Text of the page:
Don’t let a pesky injury ruin your time in the outdoors. Our guide on how to prevent blisters will keep you on your feet
Whether you’re an experienced trekker or a newcomer to the trails, you will invariably suffer from one of the most common hiking injuries. To help you minimise the risk, we’ve put together a simple guide on how to prevent and treat blisters when hiking.
How to prevent blisters
When it comes to blisters, prevention is always better than a cure. Knowing how to prevent blisters will save you from pain later on.
What causes blisters?
Blisters develop to protect damaged skin and help it recover as part of the body’s natural healing process. They can be caused by allergies, skin conditions, burns or even insect stings and spider bites – but the most common cause by far is friction.
When it comes to hiking, blisters usually occur when your boots and/or socks rub against your feet causing friction hotspots. The resistance causes the thick outer layers of your skin to begin to separate from the sensitive inner layers. Fluid then fills the void between skin layers and a blister is formed.
Blisters appear when one of the following occurs:
- Pressure: a tight area of a boot or a fold in a sock can create a hotspot
- Direct friction: anywhere where a force repeatedly rubs or slides against the skin can cause a blister
- Moisture: moist or sweaty skin is softer and is more susceptible to damage when friction takes place
Choose the right footwear
Poorly fitting footwear will cause blisters, so make sure your hiking shoes or boots fit properly. Hiking footwear should fit snugly everywhere, but should not be tight anywhere. Additionally, there should be enough room to wiggle your toes.
When you’re choosing your footwear, try them on at the end of the day (as feet normally swell during the day and will be at their largest) with the socks you plan to wear. This will help you avoid buying footwear that is too small.
Read our guide on how to choose the right hiking boots.
Break footwear in
One of the biggest causes of blisters is poorly broken-in footwear. Even great-fitting footwear needs to be in sync with your feet. Taking the time to break in a new pair of hiking boots or shoes will ensure comfortable miles on the trail in the long term.
Different boots take different break-in times. Lighter shoes are generally quicker while heavier leather boots, for example, will need time to soften up and conform to your foot shape.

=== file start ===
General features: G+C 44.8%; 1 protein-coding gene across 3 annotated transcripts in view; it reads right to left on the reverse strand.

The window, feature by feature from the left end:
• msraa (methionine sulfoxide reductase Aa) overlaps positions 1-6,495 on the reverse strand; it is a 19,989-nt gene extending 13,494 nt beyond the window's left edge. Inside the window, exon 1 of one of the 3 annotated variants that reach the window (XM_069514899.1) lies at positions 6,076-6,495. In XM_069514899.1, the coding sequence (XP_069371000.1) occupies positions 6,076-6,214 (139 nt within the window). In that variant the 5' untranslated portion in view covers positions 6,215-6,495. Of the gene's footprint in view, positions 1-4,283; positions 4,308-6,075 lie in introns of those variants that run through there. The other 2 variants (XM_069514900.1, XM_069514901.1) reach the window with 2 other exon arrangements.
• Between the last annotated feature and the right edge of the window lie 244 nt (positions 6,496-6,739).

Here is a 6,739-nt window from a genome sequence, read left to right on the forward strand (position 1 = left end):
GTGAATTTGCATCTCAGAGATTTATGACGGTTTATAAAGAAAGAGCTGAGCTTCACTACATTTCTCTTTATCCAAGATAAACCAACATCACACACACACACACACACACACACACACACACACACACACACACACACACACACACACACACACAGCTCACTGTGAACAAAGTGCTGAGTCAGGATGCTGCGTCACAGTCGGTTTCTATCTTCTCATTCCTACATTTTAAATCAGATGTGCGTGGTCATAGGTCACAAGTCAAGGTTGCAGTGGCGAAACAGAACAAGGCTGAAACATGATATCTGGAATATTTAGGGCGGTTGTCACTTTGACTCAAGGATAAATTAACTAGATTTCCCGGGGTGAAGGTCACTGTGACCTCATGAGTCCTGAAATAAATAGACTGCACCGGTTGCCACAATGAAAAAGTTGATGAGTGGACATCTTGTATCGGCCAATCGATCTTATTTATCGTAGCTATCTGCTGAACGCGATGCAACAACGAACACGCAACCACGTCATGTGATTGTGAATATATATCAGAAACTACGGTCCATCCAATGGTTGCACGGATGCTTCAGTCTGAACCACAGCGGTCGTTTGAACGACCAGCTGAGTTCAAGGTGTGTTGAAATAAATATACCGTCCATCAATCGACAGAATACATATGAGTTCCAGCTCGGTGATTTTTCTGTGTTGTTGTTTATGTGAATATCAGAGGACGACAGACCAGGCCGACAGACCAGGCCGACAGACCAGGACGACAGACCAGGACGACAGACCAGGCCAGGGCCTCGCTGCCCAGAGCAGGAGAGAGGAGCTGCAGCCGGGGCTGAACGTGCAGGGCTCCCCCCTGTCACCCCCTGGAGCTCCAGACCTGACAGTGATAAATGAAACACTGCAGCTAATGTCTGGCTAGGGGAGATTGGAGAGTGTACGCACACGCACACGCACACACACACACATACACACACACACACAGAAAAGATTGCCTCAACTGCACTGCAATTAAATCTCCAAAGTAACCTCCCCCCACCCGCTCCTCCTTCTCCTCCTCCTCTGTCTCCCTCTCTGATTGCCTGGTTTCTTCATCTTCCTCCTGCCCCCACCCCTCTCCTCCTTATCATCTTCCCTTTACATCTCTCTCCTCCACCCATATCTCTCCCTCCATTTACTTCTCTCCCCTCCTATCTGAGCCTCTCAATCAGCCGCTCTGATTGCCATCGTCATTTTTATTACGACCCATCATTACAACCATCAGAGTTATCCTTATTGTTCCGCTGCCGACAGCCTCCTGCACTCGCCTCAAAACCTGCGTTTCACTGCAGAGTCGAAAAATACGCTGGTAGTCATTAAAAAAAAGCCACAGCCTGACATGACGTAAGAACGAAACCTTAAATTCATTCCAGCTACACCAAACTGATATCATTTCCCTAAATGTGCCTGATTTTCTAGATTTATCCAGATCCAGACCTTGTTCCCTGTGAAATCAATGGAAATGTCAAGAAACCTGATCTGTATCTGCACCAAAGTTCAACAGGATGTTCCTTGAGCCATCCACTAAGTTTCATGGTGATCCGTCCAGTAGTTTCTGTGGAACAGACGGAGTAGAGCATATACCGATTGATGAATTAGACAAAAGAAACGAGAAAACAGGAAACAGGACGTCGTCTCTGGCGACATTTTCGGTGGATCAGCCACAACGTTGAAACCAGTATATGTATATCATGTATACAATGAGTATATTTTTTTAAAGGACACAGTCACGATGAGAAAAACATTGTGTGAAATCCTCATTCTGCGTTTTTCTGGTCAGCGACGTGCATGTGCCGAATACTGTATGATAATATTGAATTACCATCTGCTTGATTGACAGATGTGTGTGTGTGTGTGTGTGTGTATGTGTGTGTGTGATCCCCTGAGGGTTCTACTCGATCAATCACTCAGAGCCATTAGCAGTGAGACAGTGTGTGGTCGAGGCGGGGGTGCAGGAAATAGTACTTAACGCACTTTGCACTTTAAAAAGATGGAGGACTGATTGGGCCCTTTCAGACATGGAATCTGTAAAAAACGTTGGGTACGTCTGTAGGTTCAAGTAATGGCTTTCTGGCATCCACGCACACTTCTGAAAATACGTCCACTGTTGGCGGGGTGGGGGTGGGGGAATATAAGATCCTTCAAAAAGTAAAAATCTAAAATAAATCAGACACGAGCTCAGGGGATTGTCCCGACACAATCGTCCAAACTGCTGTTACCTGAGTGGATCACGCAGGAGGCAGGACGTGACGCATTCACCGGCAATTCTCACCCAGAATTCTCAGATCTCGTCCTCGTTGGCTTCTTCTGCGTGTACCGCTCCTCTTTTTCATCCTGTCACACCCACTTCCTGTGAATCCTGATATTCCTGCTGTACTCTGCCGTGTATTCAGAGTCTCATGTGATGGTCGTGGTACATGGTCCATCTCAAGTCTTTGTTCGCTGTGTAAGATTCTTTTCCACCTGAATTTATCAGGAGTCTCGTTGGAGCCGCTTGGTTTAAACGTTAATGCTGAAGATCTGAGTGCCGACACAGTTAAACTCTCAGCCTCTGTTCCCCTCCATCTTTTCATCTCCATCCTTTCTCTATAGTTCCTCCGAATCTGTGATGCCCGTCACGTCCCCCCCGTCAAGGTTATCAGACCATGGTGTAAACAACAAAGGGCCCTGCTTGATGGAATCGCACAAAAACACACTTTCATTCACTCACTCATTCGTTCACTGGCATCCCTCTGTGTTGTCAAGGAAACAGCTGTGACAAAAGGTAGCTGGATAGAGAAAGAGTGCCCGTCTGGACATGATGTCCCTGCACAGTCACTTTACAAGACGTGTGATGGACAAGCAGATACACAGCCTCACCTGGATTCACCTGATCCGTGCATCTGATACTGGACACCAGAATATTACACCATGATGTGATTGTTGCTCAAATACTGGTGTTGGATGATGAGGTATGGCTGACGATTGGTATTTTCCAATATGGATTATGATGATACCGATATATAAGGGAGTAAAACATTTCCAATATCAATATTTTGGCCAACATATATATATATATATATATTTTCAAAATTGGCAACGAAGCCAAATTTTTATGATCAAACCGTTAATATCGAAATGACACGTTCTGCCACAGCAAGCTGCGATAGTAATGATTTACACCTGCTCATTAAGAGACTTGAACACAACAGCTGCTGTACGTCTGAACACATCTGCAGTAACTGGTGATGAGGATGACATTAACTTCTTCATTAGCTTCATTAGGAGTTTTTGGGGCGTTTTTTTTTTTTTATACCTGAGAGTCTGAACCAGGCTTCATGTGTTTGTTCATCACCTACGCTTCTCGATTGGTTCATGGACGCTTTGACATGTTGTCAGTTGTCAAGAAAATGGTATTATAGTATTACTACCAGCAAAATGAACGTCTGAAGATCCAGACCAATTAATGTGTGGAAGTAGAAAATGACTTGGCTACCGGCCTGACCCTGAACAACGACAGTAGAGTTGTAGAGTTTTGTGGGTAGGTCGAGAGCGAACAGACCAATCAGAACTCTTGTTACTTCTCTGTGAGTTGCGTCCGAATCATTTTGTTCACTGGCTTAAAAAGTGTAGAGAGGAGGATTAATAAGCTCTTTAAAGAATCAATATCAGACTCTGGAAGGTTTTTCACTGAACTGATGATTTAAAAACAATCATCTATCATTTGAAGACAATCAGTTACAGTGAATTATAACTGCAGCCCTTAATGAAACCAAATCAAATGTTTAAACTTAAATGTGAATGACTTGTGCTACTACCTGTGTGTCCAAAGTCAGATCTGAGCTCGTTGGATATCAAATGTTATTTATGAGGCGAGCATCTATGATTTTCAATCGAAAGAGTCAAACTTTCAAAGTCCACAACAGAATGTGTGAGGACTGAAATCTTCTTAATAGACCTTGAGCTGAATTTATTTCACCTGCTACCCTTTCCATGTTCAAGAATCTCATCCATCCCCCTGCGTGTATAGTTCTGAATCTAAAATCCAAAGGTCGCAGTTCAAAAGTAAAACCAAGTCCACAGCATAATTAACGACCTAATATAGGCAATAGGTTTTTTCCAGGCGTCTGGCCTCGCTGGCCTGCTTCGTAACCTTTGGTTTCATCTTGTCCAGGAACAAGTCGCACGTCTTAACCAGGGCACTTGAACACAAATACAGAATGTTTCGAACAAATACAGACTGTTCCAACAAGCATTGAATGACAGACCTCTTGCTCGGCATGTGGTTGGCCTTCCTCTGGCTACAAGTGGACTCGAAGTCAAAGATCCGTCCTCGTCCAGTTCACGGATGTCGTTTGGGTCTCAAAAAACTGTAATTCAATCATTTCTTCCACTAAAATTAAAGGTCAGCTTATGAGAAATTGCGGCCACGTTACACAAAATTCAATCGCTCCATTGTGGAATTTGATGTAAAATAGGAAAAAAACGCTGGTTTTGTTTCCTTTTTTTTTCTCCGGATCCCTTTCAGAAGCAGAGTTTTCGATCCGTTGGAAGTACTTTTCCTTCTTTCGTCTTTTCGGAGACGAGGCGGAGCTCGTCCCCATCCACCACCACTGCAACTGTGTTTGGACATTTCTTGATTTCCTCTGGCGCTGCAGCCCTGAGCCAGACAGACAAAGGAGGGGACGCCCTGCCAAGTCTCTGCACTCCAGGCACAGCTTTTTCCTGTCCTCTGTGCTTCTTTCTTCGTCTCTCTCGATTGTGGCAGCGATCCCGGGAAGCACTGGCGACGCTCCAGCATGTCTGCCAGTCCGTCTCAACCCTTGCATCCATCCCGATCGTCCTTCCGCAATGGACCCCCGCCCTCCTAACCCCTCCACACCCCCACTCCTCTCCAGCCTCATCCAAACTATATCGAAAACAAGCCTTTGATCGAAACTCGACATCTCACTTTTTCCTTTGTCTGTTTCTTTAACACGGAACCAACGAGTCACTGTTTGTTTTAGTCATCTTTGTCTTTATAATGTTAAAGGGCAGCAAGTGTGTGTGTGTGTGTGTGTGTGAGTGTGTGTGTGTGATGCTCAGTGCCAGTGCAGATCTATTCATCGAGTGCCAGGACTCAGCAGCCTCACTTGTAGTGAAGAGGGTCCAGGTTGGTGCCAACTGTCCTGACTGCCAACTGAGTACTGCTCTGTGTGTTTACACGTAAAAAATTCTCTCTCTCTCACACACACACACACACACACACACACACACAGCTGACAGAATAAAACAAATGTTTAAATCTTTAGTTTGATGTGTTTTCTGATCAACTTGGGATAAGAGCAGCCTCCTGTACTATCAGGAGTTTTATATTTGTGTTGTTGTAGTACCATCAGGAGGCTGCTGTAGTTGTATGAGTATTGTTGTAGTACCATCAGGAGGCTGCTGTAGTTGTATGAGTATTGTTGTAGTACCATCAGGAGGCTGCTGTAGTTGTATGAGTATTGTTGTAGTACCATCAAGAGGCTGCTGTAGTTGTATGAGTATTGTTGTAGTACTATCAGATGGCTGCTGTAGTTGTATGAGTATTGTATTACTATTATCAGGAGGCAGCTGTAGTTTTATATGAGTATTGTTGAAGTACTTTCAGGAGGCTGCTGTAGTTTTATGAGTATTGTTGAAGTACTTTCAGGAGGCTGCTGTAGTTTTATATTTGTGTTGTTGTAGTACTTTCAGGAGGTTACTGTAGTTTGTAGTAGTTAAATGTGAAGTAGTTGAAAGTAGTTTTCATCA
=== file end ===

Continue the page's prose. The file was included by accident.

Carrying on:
Start off by walking around your house in your new footwear, making sure you have a snug fit and the innersoles, socks, laces and tongues are all in place. Then venture outside around your neighbourhood and check that you’re happy before heading further afield.
Off-pavement is where serious breaking-in takes place. Head out on a day hike with a light backpack on. Try a few more day-hikes, gradually increasing weight and distance, before you’re confident enough for a multiday trek.
Just bear in mind that the break-in process won’t turn a poor fit into a good one, so if the shoes aren’t right to begin with, take them back to the shop and try to find a better fit.
Choose the right socks
When it comes to socks, it’s best to avoid cotton as it tends to hold moisture next to your skin, which combined with friction causes blisters. Instead, opt for moisture-wicking fabric like polyester or wool socks like Smartwool, Bridgedale or 1000 Mile.
Peter usually hikes in two pairs of socks: a thin pair of merino wool or polyester liner socks with a second thicker pair over the top. The two layers help to reduce friction and lift moisture from the skin, keeping it drier. Another good option is to go for double-layered socks such as Wrightsock.
How to treat blisters
Make sure you are carrying a hiking first aid kit that contains the following:
- Blister plasters as well as general-purpose plasters
- Bandage or gauze
- Medical tape
- Safety pin, needle or small knife
- Alcohol or hygenic cleansing wipes
If you notice a hotspot developing, it’s better to stop and treat it before it really sets in. Use a specialist cushioned plaster (known as a blister plaster) such as Compeed to treat hotspots.
Before you apply the blister plaster, warm it up to body temperature as this will make it more adhesive. You can do this by holding it between your hands, placing it inside your clothing or even under your armpit while you take your shoes off.
Make sure your feet are clean, dry and aired before you apply the blister plaster, as the adhesive won’t stick to damp or wrinkled skin. For extra protection, you can add a layer of bandage or tape on the top of the blister plaster.
Should you drain blisters?
The general medical advice is to refrain from opening a blister to release the fluid. It creates an opportunity for infection and you’re essentially removing the protection and healing that the fluid provides.
However, a large blister can become too painful to leave undrained and will likely burst on its own while you’re hiking. If this is the case, then drain the blister as follows:
- Wash the blister and surrounding area with antiseptic
- Sterilise a needle, pin or small blade with alcohol, antiseptic or a flame
- Gently pierce the blister near its base
- Massage the fluid out, leaving the skin that covers the blister intact
- Dress the blister as it were a wound, using antiseptic and a bandage
- For extra protection, you could add a layer of bandage, tape or a large blister plaster over the area